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The Gospel of Us

Dylan Moore

The Gospel of Us is a film about remembering. It is based on and was filmed at The Passion of Port Talbot, Michael Sheen’s triumphant theatre-event that took over his home town in south Wales to retell the Easter story this time last year. Writer Owen Sheers has novelised The Passion as The Gospel of Us.

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The Cabin in the Woods

Emma Simmonds

Like an adrenalin injection straight to the heart of a flagging horror genre, The Cabin in the Woods is fresh, funny and teeming with deliciously nasty surprises which - have no fear - will not be revealed to you here. Although it’s helmed by first-time director Drew Goddard (the Cloverfield scribe and co-producer of Lost and Alias), for many the key name attached to The Cabin in the Woods will be Joss Whedon, the film’s co-writer and producer.

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Le Havre

Emma Simmonds

“Feel good” is a description applied far too frequently in reviews, often to movies which are formulaic and saccharine in the extreme. However, Le Havre is a film that’s begging to be described as just that, though it’s far from conventional or fluffy fare. This buoyantly beneficent and frequently hilarious picture combines artful absurdity and a neo-noir aesthetic with a pervasive sense of social justice and a laudable belief in the kindness of strangers.

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This Must Be The Place

Emma Dibdin

“There’s something wrong here. I don’t know exactly what it is, but something.” It’s no coincidence that this line bookends Paolo Sorrentino’s much-anticipated English language debut – it's a beguilingly strange, distancing, even discombobulating venture, at times gently lyrical, at others nightmarish. While there is indeed something about it that feels wrong, a more accurate turn of phrase might be that there’s something missing here.

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Headhunters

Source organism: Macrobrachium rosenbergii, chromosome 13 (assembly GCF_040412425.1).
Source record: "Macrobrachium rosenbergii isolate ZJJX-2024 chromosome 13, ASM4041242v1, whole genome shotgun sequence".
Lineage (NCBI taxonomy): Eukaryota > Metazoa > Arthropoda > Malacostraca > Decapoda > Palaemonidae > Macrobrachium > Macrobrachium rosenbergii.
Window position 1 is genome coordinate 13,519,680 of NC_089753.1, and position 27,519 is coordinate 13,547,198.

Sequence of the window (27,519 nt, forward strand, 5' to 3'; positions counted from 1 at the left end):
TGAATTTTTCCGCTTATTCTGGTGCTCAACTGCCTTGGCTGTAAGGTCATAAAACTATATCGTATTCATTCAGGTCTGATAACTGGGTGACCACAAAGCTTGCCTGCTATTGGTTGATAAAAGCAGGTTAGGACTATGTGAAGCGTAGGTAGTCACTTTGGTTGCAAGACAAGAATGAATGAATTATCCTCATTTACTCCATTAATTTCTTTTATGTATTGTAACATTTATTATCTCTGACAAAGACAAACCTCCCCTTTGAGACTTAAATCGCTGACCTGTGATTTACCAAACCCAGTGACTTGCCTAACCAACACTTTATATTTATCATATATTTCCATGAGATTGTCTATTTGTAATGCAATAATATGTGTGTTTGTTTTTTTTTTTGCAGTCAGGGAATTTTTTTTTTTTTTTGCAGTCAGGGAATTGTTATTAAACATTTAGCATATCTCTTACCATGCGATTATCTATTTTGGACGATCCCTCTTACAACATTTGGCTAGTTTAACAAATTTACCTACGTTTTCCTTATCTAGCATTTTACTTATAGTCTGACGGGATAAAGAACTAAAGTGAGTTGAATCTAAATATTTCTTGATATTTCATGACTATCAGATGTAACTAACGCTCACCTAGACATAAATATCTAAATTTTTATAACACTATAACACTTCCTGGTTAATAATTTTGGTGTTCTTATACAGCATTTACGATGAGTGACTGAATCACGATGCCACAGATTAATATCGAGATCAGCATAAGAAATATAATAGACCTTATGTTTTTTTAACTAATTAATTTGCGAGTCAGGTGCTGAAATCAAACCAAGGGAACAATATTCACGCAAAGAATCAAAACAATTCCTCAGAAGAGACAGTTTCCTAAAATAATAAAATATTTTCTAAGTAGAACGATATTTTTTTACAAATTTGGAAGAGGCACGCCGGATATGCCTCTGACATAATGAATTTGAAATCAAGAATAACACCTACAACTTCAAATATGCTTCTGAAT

Adam Sweeting

Despite being called Roger Brown, the protagonist of Morten Tyldum's wickedly stylish and knowing thriller (adapted from Jo Nesbø's bestseller) is Norwegian, and earns himself a comfortable living as a corporate headhunter. Prowling the coolly minimalist boardrooms and restaurants of a seemingly recession-proof Scandinavia, Brown (Aksel Hennie) tracks his fat-cat candidates with smarmy knowingness, congratulating himself on his mastery of his own private game.

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Mirror Mirror

Matt Wolf

Some gorgeous costumes get paraded about to little effect in Mirror Mirror, the latest in a series of Julia Roberts star vehicles to make one wonder whether this A-list thesp's management is actually out to torpedo her career. A terrific actress in material that actually asks something of her, Roberts looks irritated by her latest assignment in a wan Snow White rewrite, and who can blame her?

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Wrath of the Titans

Adam Sweeting

It sounded like a good idea at the time - go and see colossal special-effects epic at an IMAX cinema in 3D. There was even a fleeting pre-show visit from the stars, Liam Neeson and Sam Worthington, who play Zeus and his son Perseus respectively. However, having just about managed to say "Hello, enjoy the film," the pair of them couldn't get out of there fast enough.